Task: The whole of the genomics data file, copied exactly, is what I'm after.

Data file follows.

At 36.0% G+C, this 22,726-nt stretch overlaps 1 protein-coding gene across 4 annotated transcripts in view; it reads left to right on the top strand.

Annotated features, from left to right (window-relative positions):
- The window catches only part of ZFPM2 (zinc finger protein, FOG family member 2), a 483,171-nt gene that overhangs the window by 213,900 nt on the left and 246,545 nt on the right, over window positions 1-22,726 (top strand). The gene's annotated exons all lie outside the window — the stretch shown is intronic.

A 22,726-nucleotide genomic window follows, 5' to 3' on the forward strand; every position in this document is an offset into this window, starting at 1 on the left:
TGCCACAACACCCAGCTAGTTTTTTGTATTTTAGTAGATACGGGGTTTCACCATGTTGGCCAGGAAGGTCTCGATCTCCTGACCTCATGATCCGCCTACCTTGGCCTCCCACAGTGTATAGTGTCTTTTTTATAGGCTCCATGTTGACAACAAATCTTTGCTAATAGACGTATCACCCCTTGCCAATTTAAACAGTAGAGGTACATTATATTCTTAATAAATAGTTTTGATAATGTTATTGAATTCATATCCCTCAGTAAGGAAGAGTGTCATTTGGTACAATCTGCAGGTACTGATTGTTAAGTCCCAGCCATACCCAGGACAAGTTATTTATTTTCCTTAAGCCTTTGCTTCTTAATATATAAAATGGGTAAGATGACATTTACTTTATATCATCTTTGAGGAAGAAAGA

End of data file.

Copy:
At 36.0% G+C, this 22,726-nt stretch overlaps 1 protein-coding gene across 4 annotated transcripts in view; it reads left to right on the top strand.

Annotated features, from left to right (window-relative positions):
- The window catches only part of ZFPM2 (zinc finger protein, FOG family member 2), a 483,171-nt gene that overhangs the window by 213,900 nt on the left and 246,545 nt on the right, over window positions 1-22,726 (top strand). The gene's annotated exons all lie outside the window — the stretch shown is intronic.

A 22,726-nucleotide genomic window follows, 5' to 3' on the forward strand; every position in this document is an offset into this window, starting at 1 on the left:
TGCCACAACACCCAGCTAGTTTTTTGTATTTTAGTAGATACGGGGTTTCACCATGTTGGCCAGGAAGGTCTCGATCTCCTGACCTCATGATCCGCCTACCTTGGCCTCCCACAGTGTATAGTGTCTTTTTTATAGGCTCCATGTTGACAACAAATCTTTGCTAATAGACGTATCACCCCTTGCCAATTTAAACAGTAGAGGTACATTATATTCTTAATAAATAGTTTTGATAATGTTATTGAATTCATATCCCTCAGTAAGGAAGAGTGTCATTTGGTACAATCTGCAGGTACTGATTGTTAAGTCCCAGCCATACCCAGGACAAGTTATTTATTTTCCTTAAGCCTTTGCTTCTTAATATATAAAATGGGTAAGATGACATTTACTTTATATCATCTTTGAGGAAGAAAGA